The Cabinet on April 2 decided to extend the gaydrung’s (gewog clerk) tenure by another three years in accordance to the resolution of first National Assembly session.

In January this year, the National Assembly had decided to retain the post of gaydrung and to regularise their service as civil servants if circumstances were favourable. Last month, the Royal Civil Service Commission (RCSC) did not renew the contract of 74 gaydrungs it had recruited but a circular from the home ministry had instructed them to continue working until June.

However, the Cabinet’s decision, which comes on the heels of these earlier decisions has instructed the home ministry to look into the requirement of gewog administrative officer (GAO) and gaydrung in the gewog administration.

The letter also states that the ministry should review and look into the possibility of retaining either the post of gaydrung or GAO based on the convenience and need.

Should the review find it necessary to retain the post of gaydrung, the letter states that the ministry should then draft the terms of reference for gaydrung.

The cabinet also instructed the legal officers from home and finance ministries and cabinet to sit together and look into the legal issues.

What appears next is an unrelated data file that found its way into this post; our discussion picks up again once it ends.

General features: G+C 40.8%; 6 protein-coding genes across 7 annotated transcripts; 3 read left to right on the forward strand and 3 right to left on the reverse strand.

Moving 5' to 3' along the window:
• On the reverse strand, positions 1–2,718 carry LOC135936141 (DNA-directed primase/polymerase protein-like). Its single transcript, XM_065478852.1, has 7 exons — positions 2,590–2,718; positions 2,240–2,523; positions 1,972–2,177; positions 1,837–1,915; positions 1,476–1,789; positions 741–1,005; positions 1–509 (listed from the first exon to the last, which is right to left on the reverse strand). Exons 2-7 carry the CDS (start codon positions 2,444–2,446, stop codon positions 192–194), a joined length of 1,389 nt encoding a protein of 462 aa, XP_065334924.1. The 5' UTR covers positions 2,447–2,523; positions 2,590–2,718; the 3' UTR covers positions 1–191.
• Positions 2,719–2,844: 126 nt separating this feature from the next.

Home minister Sherub Gyeltshen said although their tenure was extended by three months earlier to review the need of gaydrungs, the Cabinet has now approved the extension of all gaydrungs by three years.

Lyonpo said it was decided to extend and review because there were mixed responses from the local government where some preferred GAO while some cited the importance of gaydrung as well.

“Although the roles and responsibilities of both the posts are different, there is a need for both GAOs and gaydrungs,” he said. “Based on the cabinet directives, we’ll work out the modality for gaydrung.”

The issue on gaydrungs first arose after the RCSC’s OD exercise in 2016 pointed out that the post was not required. This is because the Local Government Act also does not have provision of gaydrung post. Unlike gaydrungs, GAOs are civil servants and under the purview of the RCSC.

For the 205 gewogs, there are about 175 GAOs today. Many GAOs left their posts after the RCSC lifted an almost two year long freeze of their lateral transfer in November 2018. Few resigned. About 32 of the 175 GAOs are on two-year contract. However, they are not entitled to any contract allowance besides a basic pay of Nu 16,365 and housing allowance.

The annual local government report 2016-2017 states that as a part of the permanent bureaucracy, GAOs have been critical to the smooth functioning of gewog administrations, which forms an integral part of the executive branch of the government.

Today, there are 199 gaydrungs of which 129 are the old ‘drungye’now serving as gaydrungs and they receive a lump sum payment of Nu 13,000 a month. Gaydrungs started serving in gewogs since the 1960s. The fourth pay commission report recommends the pay scale of gaydrung to be revised by 18 percent from Nu 13,000 to Nu 15,340.

Meanwhile, home secretary Sonam Topgay said that as per the cabinet directive, the ministry would carry out the necessary and comprehensive study immediately and prepare the terms of reference.

“We’ll submit the findings to the Cabinet,” he said. “We would involve the department of local government and all relevant stakeholders to carry out the review.”

Yangchen C Rinzin